Dr. Parra-Cardona serves on the editorial boards of three leading journals in the fields of family therapy and family studies (i.e., Journal of Marital and Family Therapy, Family Process, and Family Relations). Dr. Parra-Cardona’s clinical experience has included the provision of services to Latino street children engaged in drug trafficking and prostitution, child and adult victims of sexual abuse and violence, federal adult probationers convicted for drug trafficking, Latino parents, and Latino youth involved in the justice system. 
Dr. Parra-Cardona is a member of the board of directors of a leading family therapy institute in Mexico and Latin America (Centro de Investigación Familiar A.C; CIFAC) and adjunct clinical faculty and researcher in a leading family therapy institute in northern Mexico (Instituto Regional de Estudios de la Familia, IREFAM). He supports the state of Chihuahua in the implementation of parenting prevention programs as well as services for intimate partner violence (IPV). Most recently, Dr. Parra-Cardona was awarded the 2013 early career award by the American Family Therapy Academy (AFTA), based on his innovative work on cultural adaptation research.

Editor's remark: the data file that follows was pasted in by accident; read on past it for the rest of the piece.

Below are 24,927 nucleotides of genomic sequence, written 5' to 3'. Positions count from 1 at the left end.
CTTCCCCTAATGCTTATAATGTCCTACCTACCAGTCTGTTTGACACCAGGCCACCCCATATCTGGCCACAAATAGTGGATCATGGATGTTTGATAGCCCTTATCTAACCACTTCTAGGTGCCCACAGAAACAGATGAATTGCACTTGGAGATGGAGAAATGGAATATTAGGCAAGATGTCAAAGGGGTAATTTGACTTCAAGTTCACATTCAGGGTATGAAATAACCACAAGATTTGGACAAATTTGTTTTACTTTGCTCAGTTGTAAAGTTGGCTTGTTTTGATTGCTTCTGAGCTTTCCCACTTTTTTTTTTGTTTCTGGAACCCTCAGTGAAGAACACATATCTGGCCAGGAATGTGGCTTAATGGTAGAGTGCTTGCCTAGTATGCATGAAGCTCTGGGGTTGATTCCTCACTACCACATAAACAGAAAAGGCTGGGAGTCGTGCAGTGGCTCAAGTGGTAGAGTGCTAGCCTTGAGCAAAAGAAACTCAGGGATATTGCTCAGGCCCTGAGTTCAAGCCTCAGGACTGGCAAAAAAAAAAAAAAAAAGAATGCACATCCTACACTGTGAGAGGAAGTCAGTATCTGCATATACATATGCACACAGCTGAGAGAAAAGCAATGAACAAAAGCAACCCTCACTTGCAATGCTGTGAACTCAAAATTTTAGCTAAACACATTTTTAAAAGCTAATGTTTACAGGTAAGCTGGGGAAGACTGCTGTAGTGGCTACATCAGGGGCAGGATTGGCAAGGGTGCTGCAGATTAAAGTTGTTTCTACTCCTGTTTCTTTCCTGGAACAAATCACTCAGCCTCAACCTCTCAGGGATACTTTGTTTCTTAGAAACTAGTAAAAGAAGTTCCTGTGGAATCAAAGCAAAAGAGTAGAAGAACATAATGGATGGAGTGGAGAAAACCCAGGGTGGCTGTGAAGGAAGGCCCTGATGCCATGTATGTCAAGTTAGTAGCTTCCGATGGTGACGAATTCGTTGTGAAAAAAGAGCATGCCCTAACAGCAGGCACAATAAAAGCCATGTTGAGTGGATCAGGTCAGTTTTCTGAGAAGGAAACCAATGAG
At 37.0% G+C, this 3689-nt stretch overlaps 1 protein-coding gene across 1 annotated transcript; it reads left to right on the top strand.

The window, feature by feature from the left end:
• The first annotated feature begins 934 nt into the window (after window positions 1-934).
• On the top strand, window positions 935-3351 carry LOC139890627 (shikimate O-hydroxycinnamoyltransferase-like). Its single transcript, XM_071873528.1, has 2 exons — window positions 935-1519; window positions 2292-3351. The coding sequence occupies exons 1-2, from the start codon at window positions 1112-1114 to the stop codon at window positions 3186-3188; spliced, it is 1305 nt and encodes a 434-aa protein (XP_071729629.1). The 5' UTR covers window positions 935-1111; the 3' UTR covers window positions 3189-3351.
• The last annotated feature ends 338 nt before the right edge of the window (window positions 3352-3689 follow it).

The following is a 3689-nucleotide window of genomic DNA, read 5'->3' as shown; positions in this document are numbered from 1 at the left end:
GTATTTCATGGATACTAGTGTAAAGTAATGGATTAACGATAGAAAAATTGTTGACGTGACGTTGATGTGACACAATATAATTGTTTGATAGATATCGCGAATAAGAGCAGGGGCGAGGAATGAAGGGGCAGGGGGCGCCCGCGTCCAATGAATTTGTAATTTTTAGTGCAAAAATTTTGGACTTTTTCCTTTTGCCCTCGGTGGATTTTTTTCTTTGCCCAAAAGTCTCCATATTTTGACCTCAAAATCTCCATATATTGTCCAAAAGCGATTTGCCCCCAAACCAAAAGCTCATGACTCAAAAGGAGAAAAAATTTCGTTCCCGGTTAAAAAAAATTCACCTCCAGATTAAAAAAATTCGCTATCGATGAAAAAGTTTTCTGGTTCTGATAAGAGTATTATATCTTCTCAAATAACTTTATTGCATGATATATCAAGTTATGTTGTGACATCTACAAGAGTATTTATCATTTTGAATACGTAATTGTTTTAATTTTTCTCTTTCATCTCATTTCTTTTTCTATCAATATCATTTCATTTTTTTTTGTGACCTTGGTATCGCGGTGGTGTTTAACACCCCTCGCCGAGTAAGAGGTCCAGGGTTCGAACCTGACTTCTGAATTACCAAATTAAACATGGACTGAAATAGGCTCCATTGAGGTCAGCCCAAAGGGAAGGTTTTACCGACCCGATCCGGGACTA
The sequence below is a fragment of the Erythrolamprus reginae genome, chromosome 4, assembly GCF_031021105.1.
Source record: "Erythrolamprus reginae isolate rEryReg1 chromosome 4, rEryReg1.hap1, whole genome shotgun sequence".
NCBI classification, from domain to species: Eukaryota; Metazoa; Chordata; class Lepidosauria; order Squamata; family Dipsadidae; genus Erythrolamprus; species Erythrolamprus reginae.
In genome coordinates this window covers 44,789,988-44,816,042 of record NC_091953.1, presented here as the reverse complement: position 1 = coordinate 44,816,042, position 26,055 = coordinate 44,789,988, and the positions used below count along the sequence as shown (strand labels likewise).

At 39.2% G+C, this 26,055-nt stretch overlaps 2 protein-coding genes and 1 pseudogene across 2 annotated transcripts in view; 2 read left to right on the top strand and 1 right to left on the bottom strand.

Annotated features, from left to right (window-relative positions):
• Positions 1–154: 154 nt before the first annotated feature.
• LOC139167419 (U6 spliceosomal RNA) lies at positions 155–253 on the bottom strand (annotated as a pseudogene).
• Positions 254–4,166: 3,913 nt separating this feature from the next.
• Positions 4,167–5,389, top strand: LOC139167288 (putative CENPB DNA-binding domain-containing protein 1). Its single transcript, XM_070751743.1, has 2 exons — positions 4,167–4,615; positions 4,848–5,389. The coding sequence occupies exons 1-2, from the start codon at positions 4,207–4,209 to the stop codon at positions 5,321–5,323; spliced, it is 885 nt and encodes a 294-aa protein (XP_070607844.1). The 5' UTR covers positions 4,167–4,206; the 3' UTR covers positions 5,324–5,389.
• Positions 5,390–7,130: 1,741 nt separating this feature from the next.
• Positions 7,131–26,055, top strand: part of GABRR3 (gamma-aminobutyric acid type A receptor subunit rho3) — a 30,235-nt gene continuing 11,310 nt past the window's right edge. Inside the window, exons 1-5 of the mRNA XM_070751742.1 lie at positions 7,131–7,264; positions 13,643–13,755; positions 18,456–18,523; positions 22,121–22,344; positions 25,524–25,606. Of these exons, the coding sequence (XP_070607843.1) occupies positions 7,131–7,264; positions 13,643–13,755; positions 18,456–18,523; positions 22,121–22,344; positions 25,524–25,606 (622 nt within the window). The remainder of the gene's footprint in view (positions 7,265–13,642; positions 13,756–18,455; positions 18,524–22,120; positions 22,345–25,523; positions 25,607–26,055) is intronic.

Suzanne Midora Hanna, PhD

Dr. Suzanne Hanna has been a marriage and family therapist for over 30 years.  She is a Clinical Member (1981) and Approved Supervisor (1984) of the American Association for Marriage and Family Therapy (AAMFT).  She began her professional career in 1977,  at a hospital outpatient psychiatric center with adults and adolescents.  Other clinical work has taken her to two marriage and family counseling clinics, a residential facility for adolescent boys, full-time private practice, mental health collaborations with medicine and home-based family therapy for those with Alzheimer’s Disease, HIV/AIDS and other chronic health conditions. Her current focus is upon consultation, training and research with non-profit agencies who wish to provide evidence-based family therapy services for underserved groups.